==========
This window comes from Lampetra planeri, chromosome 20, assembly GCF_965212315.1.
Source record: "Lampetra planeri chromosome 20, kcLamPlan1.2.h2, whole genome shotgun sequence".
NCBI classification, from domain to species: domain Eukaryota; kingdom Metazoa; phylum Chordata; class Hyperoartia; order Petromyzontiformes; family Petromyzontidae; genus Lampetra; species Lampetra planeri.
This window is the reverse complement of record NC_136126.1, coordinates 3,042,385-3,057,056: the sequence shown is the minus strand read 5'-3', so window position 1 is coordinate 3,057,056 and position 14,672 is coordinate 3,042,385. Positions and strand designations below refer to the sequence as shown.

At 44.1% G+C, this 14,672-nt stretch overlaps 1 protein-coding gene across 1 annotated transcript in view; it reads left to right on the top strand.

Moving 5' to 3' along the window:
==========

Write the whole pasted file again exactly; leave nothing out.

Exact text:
This window comes from Lampetra planeri, chromosome 20, assembly GCF_965212315.1.
Source record: "Lampetra planeri chromosome 20, kcLamPlan1.2.h2, whole genome shotgun sequence".
NCBI classification, from domain to species: domain Eukaryota; kingdom Metazoa; phylum Chordata; class Hyperoartia; order Petromyzontiformes; family Petromyzontidae; genus Lampetra; species Lampetra planeri.
This window is the reverse complement of record NC_136126.1, coordinates 3,042,385-3,057,056: the sequence shown is the minus strand read 5'-3', so window position 1 is coordinate 3,057,056 and position 14,672 is coordinate 3,042,385. Positions and strand designations below refer to the sequence as shown.

At 44.1% G+C, this 14,672-nt stretch overlaps 1 protein-coding gene across 1 annotated transcript in view; it reads left to right on the top strand.

Moving 5' to 3' along the window: